Shashi Kanbur, professor and chair of physics, was asked to give a talk at a graduate school workshop to be held later this week at the Inter-University Centre for Astronomy and Astrophysics in Pune, India. The title of his talk is “Linear Regression in Astrophysics with Particular Application to the Extra-Galactic Distance Scale.” Attending were elite astrophysics graduate students from all around India. Also, he has had several papers accepted for publication recently. Kanbur is co-author of a paper accepted by Monthly Notices of the Royal Astronomical Society. “Large Magellanic Cloud Near-Infrared Synoptic Survey. III. A Statistical Study of Non-Linearity in the Leavitt Laws” develops a number of rigorous statistical tests for nonlinearity of the Cepheid period-luminosity relation and estimates the effect on Hubble’s constant of such nonlinearities. It lays the groundwork for the development of multiphase period-luminosity relations and their use in estimating Hubble’s constant. Lead author is Anupam Bhardwaj of Delhi University with Harinder P. Singh (Delhi University), Lucas Macri (Texas A&M), Chow-Choong Ngeow (National Central University, Taiwan) and Emilie Ishida (Max Planck Institutes in Munich), in addition to Kanbur. Kanbur is co-author with Oswego alumni Earl P. Bellinger and Daniel Wysocki of “Measuring Amplitudes of Harmonics and Combination Frequencies in Variable Stars” which is to appear in the No. 105 issue of the Communications from the Konkoly Observatory of the Hungarian Academy of Sciences. This paper presents a new method for fitting light curves that is much more robust against ringing effects around RR Lyrae and Cepheid variable stars, proves that the amplitude measurement problem is very difficult and provides a heuristic algorithm for solving it quickly and accurately. Kanbur said this project began 10 years ago with a campus scholarly and creative activity grant that also included student Patrick Wallace. Appearing in the same publication is “Period-Color and Amplitude-Color Relations for RR Lyraes” by Kanbur, Bhardwaj, Singh and Ngeow.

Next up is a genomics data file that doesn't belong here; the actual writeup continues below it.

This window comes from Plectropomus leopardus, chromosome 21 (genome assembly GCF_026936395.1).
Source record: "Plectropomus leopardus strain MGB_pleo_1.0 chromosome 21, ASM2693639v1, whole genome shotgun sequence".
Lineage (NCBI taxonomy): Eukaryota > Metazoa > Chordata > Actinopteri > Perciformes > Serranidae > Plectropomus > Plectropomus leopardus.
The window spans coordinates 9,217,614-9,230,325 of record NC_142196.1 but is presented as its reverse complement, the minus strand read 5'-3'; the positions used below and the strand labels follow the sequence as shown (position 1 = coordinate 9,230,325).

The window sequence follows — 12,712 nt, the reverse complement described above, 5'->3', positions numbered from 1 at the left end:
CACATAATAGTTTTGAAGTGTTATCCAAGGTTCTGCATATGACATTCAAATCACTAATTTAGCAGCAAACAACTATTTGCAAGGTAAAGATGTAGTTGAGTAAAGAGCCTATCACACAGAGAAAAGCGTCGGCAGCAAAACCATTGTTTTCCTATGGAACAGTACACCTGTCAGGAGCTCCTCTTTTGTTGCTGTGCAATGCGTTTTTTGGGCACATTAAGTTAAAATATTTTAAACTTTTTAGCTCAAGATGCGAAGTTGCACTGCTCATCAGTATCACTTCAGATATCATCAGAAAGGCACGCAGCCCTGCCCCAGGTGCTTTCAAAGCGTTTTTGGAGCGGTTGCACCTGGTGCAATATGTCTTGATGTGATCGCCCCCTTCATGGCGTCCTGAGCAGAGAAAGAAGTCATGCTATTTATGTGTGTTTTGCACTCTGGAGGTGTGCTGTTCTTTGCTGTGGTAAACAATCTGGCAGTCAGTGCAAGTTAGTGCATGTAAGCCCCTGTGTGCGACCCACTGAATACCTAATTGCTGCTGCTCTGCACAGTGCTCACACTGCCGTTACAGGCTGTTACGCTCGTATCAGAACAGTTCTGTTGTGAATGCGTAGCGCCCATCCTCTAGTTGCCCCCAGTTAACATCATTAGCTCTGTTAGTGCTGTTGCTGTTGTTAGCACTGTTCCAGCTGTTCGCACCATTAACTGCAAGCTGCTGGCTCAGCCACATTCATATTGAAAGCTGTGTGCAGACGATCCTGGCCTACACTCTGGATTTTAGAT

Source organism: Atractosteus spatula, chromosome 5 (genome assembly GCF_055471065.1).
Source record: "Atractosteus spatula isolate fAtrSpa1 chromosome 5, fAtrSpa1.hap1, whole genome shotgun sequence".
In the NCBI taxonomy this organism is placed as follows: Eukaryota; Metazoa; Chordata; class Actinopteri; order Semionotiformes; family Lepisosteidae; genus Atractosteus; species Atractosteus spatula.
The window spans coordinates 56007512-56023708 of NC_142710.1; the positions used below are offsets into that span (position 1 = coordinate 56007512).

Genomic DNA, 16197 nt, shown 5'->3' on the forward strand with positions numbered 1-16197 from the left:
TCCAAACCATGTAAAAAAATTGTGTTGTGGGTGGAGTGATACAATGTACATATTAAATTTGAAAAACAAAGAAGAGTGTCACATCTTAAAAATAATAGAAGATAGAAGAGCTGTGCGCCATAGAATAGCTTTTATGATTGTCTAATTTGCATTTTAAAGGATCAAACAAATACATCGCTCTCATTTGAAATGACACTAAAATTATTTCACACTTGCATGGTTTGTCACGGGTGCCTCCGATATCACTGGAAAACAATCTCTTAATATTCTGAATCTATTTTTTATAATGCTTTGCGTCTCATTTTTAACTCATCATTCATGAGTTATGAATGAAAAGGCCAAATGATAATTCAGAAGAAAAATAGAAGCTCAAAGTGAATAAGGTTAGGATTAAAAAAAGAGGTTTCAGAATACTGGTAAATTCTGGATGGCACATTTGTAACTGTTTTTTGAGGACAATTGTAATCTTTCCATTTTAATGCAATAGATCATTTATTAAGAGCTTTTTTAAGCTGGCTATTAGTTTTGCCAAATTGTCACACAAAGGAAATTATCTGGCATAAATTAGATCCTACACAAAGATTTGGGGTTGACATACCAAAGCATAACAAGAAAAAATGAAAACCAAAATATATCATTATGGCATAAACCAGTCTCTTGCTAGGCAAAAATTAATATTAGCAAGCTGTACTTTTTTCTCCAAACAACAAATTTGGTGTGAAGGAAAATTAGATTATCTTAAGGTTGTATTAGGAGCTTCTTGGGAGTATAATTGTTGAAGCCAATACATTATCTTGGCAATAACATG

Andrew McElwain doing field researchAndrew McElwain, visiting assistant professor of biological sciences, is the 2015 recipient of the J. Frances Allen Institute of Malacology Outstanding Publication Award for the paper “Histological Atlas of Freshwater Mussels (Bivalvia, Unionidae): Villosa nebulosa (Ambleminae: Lampsilini), Fusconaia cerina (Ambleminae: Pleurobemini) and Strophitus connasaugaensis (Unioninae: Anodontini).” His co-author on the paper is Stephen A. Bullard, his major professor at Auburn University, where he received his doctorate in 2013. The paper appeared in the journal Malacologia, which is published by the Institute of Malacology, sponsor of the $500 award. Selection criteria included originality, study design, methods, quality of prose and figures, and potential impact of the publication.

Brandon Metroka accepting award for best paperIn November, Brandon Metroka, an adjunct faculty member in the political science department, received the 2014 Lanahan Publishing Award for Best Paper by a Graduate Student from the Northeastern Political Science Association. The award-winning paper is titled “Speaking in Tongues: Understanding the Roberts Court Record on Freedom of Speech.” Metroka received a plaque and a research grant of $350 from Don Fusting, owner and president of Lanahan Publishing, both pictured with a member of the awards committee. Metroka is a doctoral candidate at Syracuse University who has been teaching a section of POL 205: “American Government and Politics” at Oswego.

The literary zine COG recently published five poems by English and creative writing faculty member Donna Steiner, whose work joined that of playwright and poet Paul S. Flores, fiction writer Molly Giles, award-winning poet, novelist and performance artist Opal Palmer Adisa and others in the publication’s premier issue. To be published online three times yearly, the multimedia COG originates from Cogswell Polytechnical College in Silicon Valley, where founding editor Soma Mei Sheng Frazier, who chairs the English and humanities faculty, and students in her publishing course serve as editorial and production staff. Steiner’s writing has been published in such literary journals as Fourth Genre, Shenandoah, The Sun and Stone Canoe. Steiner recently completed a manuscript of linked, place-based essays and is working on a collection of poems. Her chapbook of essays, “Elements,” was released in 2013 by Sweet Publications.

In Memoriam

John McCarthy, 60, former assistant dean for accreditation and assessment in the School of Education, died Dec. 23 at his home in Wyomissing, Pennsylvania.